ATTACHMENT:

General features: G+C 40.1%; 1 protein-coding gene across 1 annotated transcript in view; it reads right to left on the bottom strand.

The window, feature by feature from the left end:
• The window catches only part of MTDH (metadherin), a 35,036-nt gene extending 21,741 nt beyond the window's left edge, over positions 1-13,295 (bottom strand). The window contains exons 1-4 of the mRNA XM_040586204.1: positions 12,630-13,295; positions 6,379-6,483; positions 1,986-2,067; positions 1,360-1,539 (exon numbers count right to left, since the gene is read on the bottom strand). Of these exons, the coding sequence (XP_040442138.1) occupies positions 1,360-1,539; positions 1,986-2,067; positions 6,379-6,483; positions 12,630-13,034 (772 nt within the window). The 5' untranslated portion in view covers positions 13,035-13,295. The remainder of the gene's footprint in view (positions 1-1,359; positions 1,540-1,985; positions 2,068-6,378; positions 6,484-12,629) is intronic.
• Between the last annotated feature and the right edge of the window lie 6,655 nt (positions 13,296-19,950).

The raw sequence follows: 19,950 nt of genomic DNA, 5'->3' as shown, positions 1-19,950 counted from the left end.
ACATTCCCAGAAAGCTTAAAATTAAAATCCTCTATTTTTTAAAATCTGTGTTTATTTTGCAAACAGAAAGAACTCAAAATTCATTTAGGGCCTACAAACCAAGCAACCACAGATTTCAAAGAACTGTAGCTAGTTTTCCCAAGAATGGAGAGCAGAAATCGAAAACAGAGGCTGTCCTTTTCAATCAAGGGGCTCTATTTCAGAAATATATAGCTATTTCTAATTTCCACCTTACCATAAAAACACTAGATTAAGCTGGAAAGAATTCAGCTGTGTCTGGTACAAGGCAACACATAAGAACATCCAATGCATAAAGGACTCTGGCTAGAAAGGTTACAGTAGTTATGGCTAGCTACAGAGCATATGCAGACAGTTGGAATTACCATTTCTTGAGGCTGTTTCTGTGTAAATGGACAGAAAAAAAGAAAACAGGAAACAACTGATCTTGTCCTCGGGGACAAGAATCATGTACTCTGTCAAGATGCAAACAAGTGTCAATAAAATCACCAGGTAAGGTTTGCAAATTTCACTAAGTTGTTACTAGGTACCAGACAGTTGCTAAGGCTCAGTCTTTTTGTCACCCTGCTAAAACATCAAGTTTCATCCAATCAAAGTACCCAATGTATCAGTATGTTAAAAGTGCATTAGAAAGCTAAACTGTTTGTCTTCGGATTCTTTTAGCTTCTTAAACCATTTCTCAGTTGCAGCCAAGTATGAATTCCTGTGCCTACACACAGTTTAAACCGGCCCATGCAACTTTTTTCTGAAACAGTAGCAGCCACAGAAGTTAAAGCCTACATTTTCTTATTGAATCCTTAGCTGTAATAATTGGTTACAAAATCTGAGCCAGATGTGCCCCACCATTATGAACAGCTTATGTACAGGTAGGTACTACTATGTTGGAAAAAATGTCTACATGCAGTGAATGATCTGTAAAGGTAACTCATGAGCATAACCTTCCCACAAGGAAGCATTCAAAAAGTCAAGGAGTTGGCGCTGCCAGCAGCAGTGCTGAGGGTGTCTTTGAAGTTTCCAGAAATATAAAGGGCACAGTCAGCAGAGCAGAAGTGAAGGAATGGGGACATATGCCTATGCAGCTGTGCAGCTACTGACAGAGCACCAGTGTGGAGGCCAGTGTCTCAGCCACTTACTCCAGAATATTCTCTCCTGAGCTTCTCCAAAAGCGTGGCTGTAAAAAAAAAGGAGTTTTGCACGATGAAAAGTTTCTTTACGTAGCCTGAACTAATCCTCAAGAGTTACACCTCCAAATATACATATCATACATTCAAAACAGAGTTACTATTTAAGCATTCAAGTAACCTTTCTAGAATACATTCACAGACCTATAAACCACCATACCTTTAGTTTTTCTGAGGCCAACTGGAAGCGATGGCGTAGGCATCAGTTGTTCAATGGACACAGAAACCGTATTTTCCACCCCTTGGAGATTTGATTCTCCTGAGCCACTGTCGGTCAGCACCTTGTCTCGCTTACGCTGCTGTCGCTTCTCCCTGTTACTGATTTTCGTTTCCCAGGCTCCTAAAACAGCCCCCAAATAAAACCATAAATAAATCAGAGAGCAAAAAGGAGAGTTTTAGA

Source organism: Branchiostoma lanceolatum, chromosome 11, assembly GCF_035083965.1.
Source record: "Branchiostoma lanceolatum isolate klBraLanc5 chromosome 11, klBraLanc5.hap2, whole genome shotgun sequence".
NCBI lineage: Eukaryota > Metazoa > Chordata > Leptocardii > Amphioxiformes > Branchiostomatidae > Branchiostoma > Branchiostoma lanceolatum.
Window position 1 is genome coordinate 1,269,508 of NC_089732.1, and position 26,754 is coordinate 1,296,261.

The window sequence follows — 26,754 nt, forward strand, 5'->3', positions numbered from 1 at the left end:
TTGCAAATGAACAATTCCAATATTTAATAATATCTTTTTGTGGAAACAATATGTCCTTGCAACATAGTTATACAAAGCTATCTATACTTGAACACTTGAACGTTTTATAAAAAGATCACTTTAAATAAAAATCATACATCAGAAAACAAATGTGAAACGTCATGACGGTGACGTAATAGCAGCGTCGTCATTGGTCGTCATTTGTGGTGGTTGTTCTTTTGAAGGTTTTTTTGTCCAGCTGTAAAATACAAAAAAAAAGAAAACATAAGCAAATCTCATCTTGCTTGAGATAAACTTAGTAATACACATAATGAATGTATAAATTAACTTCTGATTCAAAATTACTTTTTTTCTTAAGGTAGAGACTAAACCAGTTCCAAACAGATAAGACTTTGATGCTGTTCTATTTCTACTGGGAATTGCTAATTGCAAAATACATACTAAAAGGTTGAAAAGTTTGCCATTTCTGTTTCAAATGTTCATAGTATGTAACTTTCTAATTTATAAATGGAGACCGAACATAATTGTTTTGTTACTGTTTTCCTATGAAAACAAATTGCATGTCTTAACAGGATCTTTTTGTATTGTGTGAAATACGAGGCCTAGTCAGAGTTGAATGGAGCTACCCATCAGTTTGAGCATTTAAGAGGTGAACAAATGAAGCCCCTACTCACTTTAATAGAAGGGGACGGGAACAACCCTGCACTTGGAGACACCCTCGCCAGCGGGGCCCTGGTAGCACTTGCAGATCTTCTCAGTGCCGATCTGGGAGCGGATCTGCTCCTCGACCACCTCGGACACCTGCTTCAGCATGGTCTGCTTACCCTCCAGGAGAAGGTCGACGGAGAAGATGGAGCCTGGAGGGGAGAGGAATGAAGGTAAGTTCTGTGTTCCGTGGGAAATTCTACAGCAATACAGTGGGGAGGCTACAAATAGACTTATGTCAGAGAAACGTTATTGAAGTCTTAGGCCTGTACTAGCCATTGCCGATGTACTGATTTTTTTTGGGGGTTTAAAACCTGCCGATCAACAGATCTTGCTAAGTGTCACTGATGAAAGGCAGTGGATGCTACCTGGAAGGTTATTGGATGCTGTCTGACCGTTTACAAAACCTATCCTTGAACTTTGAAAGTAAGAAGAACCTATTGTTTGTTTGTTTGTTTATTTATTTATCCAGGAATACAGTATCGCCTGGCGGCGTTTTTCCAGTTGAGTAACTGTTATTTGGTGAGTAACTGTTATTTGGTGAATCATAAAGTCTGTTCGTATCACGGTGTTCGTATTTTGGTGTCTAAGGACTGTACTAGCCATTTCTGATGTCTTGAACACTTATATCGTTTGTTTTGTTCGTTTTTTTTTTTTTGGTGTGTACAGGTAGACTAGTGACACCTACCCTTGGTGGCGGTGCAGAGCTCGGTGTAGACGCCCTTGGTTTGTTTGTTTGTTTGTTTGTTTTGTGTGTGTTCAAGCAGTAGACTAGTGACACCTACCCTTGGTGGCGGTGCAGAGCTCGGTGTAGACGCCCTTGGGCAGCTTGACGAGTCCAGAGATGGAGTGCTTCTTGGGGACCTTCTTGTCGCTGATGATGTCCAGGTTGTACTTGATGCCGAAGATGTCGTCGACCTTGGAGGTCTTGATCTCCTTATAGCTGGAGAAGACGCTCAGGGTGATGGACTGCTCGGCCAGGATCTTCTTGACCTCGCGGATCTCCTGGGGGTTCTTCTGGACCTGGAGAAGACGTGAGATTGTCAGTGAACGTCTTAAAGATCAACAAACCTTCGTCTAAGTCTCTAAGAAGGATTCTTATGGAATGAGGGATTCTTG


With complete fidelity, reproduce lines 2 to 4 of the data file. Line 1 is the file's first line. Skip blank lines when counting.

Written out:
The window, feature by feature from the left end:
• The window catches only part of MTDH (metadherin), a 35,036-nt gene extending 21,741 nt beyond the window's left edge, over positions 1-13,295 (bottom strand). The window contains exons 1-4 of the mRNA XM_040586204.1: positions 12,630-13,295; positions 6,379-6,483; positions 1,986-2,067; positions 1,360-1,539 (exon numbers count right to left, since the gene is read on the bottom strand). Of these exons, the coding sequence (XP_040442138.1) occupies positions 1,360-1,539; positions 1,986-2,067; positions 6,379-6,483; positions 12,630-13,034 (772 nt within the window). The 5' untranslated portion in view covers positions 13,035-13,295. The remainder of the gene's footprint in view (positions 1-1,359; positions 1,540-1,985; positions 2,068-6,378; positions 6,484-12,629) is intronic.
• Between the last annotated feature and the right edge of the window lie 6,655 nt (positions 13,296-19,950).